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Food

Everything was something else (restaurants and gentrification)

In the same issue naming Dutch and Co. as Richmond’s Restaurant of the Year, Style Weekly’s Backpage is an essay by Matthew Freeman on restaurants’ role in gentrification:

There are quite a few newcomers to the area that cater to a different clientele than the businesses that were there before. And where once corner stores and pizza and sub shops reigned, suddenly Church Hill plays host to one of the hottest fine-dining restaurant scenes in the city. But the snowball effect started by one business’ success easily can be read as opportunistic takeover by those who mourn the loss of affordability and demographic change wrought by gentrification.

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RVASource
RVASource
6 years ago

RT @chpn: Everything was something else before (restaurants and gentrification) http://t.co/3qf5K2g77h #rvadine

Bill Conkle
Bill Conkle
6 years ago

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Amy Lindell Holler
Amy Lindell Holler
6 years ago

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Krista Veneziano
Krista Veneziano
6 years ago

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Randy Seibert
6 years ago

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Kisha Ward
6 years ago

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Courtney Belden Marsh
6 years ago

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Karen Shipman
6 years ago

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Mark Kronenthal
6 years ago

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Nicole Johnson
6 years ago

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LusciousLa Holt
LusciousLa Holt
6 years ago

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Julie Erb Bivins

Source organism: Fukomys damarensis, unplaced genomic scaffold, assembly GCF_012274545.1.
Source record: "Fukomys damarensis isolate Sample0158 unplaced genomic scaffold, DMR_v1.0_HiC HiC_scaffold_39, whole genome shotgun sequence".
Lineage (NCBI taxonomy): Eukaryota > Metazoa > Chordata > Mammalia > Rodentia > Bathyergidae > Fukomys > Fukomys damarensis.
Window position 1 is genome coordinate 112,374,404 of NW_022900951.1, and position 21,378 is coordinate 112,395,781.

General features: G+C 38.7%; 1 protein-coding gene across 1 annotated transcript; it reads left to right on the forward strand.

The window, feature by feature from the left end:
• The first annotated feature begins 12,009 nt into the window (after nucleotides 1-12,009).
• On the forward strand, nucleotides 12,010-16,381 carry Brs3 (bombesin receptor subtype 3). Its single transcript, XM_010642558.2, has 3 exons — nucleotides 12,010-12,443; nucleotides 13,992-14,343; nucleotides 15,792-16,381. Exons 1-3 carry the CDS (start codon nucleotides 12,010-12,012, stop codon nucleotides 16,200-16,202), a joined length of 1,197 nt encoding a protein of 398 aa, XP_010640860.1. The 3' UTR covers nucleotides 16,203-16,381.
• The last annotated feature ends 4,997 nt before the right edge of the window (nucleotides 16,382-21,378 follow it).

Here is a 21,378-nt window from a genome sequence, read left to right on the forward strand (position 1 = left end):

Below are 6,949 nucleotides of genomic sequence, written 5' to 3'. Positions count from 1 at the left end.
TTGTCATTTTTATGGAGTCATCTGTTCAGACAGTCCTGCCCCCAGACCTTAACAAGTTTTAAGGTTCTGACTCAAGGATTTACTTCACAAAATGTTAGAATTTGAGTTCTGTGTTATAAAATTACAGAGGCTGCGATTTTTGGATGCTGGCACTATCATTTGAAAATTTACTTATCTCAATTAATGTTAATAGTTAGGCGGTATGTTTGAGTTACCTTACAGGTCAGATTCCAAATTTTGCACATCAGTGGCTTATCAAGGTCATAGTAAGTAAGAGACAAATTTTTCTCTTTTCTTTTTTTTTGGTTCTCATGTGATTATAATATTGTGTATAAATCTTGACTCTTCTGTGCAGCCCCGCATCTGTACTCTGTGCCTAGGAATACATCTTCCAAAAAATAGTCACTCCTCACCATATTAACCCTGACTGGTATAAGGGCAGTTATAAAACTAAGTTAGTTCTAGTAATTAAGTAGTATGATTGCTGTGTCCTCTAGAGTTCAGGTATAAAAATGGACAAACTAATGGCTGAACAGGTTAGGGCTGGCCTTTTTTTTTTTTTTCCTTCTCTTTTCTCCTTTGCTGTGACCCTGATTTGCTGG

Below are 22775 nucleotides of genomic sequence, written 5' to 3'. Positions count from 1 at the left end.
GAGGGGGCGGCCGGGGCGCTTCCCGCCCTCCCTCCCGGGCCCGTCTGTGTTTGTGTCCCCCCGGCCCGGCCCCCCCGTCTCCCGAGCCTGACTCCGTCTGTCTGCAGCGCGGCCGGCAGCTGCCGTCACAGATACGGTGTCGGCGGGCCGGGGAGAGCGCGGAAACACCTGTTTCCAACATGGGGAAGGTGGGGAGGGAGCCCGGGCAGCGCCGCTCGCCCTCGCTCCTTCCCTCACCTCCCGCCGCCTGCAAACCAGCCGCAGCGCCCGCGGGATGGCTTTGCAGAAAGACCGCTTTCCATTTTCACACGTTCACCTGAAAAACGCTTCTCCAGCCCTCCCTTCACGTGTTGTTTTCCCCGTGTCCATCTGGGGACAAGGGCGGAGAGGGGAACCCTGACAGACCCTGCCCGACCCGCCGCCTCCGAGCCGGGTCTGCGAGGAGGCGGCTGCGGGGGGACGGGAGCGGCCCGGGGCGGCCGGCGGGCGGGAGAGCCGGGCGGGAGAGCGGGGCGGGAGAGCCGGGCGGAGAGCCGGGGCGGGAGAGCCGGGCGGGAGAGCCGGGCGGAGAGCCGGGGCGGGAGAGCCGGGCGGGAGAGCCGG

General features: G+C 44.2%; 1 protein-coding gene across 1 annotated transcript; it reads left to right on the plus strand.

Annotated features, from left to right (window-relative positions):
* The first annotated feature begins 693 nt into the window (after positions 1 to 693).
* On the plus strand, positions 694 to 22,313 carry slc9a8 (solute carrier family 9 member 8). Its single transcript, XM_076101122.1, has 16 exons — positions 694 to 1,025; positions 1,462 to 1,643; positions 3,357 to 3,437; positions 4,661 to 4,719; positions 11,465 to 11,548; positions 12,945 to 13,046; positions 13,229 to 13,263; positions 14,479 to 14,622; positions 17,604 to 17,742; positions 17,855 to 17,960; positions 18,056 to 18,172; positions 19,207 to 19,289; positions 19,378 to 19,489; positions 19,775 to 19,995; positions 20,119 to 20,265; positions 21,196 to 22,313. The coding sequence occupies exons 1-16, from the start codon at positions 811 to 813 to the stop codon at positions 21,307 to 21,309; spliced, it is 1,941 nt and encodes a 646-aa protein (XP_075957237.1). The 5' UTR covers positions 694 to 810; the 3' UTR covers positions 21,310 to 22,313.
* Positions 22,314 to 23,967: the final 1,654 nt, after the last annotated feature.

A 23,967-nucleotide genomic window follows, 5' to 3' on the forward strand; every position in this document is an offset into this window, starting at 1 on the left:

Julie Erb Bivins
6 years ago

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Jamie Taylor
Jamie Taylor
6 years ago

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Brett
Brett
6 years ago

If the places were so great before, and adored so much by the community, then why did they go out of business? This is not a hostile takeover. Many of these places were empty when the new businesses came in. Have there been restaurants or stores who want to sell more affordable items that have been kept from opening up? If there are people who are angry, then why don’t they use their time and energy to open up something they believe would be better for the community? There are numerous sites still available. Open something, please. These are not… Read more »

Scott Tilghman
Scott Tilghman
6 years ago

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Judson Simpson
Judson Simpson
6 years ago

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Next Friend
Next Friend
6 years ago

There is something off in the premise that there are affordable stores being displaced in poor neighborhoods. The fact is that there are not, at least not in Church Hill outside of Family Dollar. The shoddy “Corner Stores” offer “groceries” at many times the cost of the same groceries at even the most expensive big box grocery stores. It is expensive to be poor.

Corey Lane
Corey Lane
6 years ago

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Ashley Hefner
Ashley Hefner
6 years ago

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FormerLibbyHillResident
FormerLibbyHillResident
6 years ago